Take a look at Gallier, pg. 207. There is a homeomorphism $$ SO^+(p,q)\cong SO(p)\times SO(q)\times \mathbb{R}^{pq}. $$ Hence the universal cover of $SO^+(p,q)$ is $$ \text{Spin}(p)\times\text{Spin}(q)\times\mathbb{R}^{pq}. $$ In particular, since we know that \begin{gather} \text{Spin}(1,3)\cong SL(2,\mathbb{C}) \\ \text{Spin}(3)\cong SU(2) \end{gather} The universal property of universal covers implies that there is a homeomorphism $$ SL(2,\mathbb{C})\cong SU(2)\times\mathbb{R}^3, $$ endowing $SU(2)\times\mathbb{R}^3$ with a unique group structure. Can this map be made explicit?

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    $\begingroup$ Do you know about complex QR decomposition? $\endgroup$ Jun 28, 2019 at 14:13
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    $\begingroup$ Polar Decomposition $\endgroup$
    – AHusain
    Jun 28, 2019 at 14:18
  • $\begingroup$ Thank you. Why does this imply that the "$R$" part of the $QR$ decomposition is real-valued? @MoisheKohan $\endgroup$ Jun 28, 2019 at 14:40
  • $\begingroup$ Thanks @AHusain I will exploit that and come back later. $\endgroup$ Jun 28, 2019 at 14:43
  • $\begingroup$ @big-lion: I did not say it is real-valued. What is true is that the diagonal part can be taken to be positive: This yields the uniqueness of the decomposition. $\endgroup$ Jun 28, 2019 at 14:52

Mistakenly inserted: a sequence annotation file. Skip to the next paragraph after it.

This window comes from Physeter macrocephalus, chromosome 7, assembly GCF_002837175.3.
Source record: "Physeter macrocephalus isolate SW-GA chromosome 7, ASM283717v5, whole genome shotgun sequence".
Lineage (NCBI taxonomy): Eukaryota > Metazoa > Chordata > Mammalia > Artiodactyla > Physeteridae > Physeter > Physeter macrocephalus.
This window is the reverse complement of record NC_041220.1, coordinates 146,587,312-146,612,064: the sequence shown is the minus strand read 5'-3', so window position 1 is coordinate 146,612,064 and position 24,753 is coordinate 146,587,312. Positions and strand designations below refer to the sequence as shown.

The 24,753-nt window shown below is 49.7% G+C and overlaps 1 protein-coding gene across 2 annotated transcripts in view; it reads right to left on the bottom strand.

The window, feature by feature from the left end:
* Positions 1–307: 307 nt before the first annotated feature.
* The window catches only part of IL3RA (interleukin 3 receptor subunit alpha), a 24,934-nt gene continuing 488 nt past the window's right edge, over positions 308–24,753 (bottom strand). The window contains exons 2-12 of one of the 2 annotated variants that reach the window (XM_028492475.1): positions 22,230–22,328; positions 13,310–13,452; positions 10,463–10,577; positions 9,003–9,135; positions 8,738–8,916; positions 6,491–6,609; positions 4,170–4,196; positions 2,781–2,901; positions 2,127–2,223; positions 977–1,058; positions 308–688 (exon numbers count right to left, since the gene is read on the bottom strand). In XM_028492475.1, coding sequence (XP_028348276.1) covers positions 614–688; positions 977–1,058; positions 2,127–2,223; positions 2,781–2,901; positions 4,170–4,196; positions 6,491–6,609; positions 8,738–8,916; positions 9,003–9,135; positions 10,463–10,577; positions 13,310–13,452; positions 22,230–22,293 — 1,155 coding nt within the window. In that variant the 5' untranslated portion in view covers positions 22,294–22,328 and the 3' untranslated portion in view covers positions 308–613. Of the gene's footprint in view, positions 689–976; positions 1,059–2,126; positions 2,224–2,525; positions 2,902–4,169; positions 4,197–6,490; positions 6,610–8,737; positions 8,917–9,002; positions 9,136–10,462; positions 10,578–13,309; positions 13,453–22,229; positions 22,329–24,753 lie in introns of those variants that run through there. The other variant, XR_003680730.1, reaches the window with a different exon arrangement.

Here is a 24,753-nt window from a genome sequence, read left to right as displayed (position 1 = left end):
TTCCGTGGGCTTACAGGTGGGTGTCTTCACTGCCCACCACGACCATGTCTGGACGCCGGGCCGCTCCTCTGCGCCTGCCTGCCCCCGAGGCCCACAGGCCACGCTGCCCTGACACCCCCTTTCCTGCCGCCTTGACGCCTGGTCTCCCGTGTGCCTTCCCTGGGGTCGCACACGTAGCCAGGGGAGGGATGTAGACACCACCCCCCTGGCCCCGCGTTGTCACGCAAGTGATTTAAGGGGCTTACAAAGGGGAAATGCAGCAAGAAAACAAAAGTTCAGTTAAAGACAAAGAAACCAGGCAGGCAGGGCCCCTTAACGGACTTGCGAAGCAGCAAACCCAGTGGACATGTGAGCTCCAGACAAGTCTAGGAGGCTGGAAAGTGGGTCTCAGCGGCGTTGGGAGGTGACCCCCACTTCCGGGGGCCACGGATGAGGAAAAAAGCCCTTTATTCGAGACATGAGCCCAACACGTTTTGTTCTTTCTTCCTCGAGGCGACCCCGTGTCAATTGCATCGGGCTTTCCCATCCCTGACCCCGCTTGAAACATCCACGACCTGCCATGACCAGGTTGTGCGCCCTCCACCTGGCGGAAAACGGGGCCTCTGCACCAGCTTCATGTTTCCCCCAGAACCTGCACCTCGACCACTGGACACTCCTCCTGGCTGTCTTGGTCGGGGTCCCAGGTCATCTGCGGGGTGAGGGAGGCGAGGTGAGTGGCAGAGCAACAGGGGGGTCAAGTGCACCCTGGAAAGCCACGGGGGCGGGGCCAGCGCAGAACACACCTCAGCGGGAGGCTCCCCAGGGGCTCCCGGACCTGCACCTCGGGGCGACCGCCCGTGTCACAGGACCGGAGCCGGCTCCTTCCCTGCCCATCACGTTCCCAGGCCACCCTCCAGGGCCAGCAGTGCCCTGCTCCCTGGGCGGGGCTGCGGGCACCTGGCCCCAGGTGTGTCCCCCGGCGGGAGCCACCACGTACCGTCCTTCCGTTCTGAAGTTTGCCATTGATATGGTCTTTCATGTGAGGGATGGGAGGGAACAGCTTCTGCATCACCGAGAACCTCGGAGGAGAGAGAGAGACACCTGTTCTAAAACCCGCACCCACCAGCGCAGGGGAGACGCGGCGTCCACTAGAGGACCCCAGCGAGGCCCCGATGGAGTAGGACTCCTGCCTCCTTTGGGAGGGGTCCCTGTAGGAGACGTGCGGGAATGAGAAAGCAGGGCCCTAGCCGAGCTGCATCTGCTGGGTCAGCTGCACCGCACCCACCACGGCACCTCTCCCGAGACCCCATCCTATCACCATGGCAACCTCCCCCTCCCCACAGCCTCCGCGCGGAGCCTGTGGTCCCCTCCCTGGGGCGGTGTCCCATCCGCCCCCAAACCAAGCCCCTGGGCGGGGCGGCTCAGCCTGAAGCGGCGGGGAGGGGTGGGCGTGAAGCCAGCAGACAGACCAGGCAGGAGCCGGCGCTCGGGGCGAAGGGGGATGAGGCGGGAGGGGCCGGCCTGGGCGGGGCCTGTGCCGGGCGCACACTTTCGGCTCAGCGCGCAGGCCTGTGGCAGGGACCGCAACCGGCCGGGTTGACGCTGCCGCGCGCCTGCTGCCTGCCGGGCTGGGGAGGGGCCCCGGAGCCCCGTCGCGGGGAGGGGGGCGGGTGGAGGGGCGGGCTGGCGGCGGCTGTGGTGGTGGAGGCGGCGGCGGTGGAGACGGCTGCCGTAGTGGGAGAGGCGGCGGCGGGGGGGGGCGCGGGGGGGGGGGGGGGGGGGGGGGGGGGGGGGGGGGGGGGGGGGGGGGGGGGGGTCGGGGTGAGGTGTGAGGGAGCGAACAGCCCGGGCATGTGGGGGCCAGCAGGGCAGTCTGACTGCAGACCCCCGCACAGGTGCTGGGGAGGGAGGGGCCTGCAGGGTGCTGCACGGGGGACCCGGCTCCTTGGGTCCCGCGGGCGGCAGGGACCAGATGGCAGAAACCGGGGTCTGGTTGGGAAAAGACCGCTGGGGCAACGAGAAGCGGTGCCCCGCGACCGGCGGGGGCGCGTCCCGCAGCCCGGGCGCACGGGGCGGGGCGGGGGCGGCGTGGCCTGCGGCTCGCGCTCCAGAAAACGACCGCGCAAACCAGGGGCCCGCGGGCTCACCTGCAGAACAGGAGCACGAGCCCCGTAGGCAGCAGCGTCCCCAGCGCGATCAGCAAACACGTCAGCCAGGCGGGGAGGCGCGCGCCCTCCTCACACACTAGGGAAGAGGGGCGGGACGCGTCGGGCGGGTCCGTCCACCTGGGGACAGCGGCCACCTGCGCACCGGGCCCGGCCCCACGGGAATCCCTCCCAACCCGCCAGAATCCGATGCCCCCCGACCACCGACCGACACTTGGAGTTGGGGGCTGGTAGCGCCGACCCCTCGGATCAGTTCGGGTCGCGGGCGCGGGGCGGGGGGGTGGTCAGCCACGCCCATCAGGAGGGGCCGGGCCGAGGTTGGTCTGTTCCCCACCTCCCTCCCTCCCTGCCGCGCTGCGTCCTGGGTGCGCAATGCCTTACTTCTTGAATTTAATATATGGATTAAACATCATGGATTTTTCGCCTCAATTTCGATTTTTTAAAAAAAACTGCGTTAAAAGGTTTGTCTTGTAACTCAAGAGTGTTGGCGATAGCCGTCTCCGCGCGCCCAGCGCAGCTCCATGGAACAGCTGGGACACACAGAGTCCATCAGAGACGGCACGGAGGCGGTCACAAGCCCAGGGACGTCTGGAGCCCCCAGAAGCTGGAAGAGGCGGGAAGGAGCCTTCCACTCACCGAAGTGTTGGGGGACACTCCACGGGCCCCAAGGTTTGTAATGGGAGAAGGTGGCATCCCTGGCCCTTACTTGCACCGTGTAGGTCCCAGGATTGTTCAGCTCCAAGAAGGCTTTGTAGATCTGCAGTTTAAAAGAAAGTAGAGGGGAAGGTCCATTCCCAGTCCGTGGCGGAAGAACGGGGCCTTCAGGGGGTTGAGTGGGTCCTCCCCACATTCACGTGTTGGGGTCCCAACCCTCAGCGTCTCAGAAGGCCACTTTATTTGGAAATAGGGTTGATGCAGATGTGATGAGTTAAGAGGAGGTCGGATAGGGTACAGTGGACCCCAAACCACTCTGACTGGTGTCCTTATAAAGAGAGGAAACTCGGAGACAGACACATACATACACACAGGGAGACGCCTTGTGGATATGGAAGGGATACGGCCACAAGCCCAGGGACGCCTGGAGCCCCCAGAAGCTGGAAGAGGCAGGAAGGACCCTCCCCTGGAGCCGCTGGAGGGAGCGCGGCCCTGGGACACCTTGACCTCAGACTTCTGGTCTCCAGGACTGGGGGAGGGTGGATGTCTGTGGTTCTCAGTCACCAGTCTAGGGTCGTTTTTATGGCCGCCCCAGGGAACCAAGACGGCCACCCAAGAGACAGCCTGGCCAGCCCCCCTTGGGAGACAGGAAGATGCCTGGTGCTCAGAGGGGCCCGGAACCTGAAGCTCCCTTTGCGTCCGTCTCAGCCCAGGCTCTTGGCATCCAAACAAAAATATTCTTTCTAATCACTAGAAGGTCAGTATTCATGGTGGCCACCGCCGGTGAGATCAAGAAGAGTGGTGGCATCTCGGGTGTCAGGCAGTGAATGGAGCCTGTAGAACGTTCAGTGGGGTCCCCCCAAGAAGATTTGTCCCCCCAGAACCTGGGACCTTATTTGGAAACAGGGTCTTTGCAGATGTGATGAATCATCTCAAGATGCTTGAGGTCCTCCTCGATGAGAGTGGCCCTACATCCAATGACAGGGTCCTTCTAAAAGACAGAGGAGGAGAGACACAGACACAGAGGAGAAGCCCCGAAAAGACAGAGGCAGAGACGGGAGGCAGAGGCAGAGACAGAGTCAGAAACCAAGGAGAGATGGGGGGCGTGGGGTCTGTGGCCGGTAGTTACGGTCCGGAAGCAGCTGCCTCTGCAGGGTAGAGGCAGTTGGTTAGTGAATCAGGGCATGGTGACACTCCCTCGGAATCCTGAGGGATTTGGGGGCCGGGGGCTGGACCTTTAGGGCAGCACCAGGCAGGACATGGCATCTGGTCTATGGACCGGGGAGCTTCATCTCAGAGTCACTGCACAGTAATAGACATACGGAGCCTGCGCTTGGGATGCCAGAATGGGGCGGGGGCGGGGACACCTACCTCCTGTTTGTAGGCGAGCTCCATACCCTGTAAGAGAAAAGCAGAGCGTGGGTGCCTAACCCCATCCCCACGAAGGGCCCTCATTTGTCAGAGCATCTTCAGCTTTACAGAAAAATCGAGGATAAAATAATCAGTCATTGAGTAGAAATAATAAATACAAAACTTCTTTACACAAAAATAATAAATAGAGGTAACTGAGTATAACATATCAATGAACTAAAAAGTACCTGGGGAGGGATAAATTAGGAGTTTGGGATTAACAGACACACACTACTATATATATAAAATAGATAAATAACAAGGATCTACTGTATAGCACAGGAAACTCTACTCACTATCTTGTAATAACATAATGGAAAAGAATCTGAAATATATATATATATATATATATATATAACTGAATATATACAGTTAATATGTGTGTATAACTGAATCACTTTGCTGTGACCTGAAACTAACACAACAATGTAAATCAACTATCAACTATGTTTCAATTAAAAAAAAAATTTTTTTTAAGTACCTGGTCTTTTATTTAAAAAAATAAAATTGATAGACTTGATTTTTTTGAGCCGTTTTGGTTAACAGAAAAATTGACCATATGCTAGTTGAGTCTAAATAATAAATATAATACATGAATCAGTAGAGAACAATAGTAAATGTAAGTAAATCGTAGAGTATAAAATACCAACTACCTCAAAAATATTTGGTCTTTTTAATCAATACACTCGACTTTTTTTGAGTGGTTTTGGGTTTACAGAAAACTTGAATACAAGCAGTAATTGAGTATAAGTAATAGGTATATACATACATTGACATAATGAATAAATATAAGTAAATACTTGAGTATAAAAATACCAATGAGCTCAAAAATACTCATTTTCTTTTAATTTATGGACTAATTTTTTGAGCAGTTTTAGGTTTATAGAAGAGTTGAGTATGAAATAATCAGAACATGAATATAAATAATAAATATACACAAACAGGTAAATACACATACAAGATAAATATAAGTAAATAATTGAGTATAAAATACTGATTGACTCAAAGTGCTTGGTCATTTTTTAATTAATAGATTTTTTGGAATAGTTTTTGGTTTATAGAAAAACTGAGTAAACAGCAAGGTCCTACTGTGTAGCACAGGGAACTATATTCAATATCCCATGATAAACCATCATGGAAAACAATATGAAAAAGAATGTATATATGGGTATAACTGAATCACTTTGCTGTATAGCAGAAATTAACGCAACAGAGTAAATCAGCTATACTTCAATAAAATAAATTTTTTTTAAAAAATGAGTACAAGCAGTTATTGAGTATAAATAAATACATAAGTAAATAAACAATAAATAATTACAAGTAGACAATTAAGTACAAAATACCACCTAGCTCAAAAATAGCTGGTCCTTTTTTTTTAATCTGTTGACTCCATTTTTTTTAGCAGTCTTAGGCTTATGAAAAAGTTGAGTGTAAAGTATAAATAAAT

1 Answer 1


I'll post as answer so I can write easily. The point is that $G=GL(n,C)$ has two groups $U=U(n)$ and $T=T(n)$=upper triangular with real positive entries in the diagonal and $U\cap T=1$. This fact easily inplies that $$ut=u't'\Longrightarrow u=u', t=t'$$ (because $ut=u't'$ implies $(u')^{-1}u=t't^{-1}\in U\cap T$)

So, the (restriction of the) multiplication gives an injective map $$U\times T\to G$$ Now you can hit the problem with diff.geom machinery to see that it is also surjective, but my comment was that a look at Gramd-Schmidt ortonormalization methods is in fact a (quite elementry) proof that this map is surjective.

Being said that, now consider $S=SLn$, and the restriction of those maps. If a matrix $A$ has determinant 1 and $A=ut$ then $\det(u)\det(t)=1$. But $u\in U$ implies $\det(u)=e^{i\theta}\in S^1$ and $t\in T$ implies $\det(t)=x\in R_{>0}$. But $e^{i\theta}x=1$ implies $e^{i\theta}=1$ and $x=1$, so $u\in SU$ and $t\in T\cap SL$. As a consequence, $SL(n,C)$ is homeomorphic to $SU(n)\times (T\cap SL(n,C))$.

Notice $T\cap SL(n,C)\cong R_{>0}^{n-1}\times C^{n(n-1)/2}$ because now you need an upper triangular matriz with real positive entries in the diagonal but whose product is 1. For $A\in SL(2,C)$, you have a unique decomposition $A=ut$ with $u\in SU(2)$ and $t=\left(\begin{array}{cc}r&z\\0&r^{-1}\end{array}\right)$ with $r>0$ real and $z\in C$.

Comming back to the explicit homeomorphisms, in one direction is matrix multiplication, in the other direction is Gramd-Schmidt formula for the $u$ factor, and "$u^{-1}A$" for the $t$ factor.


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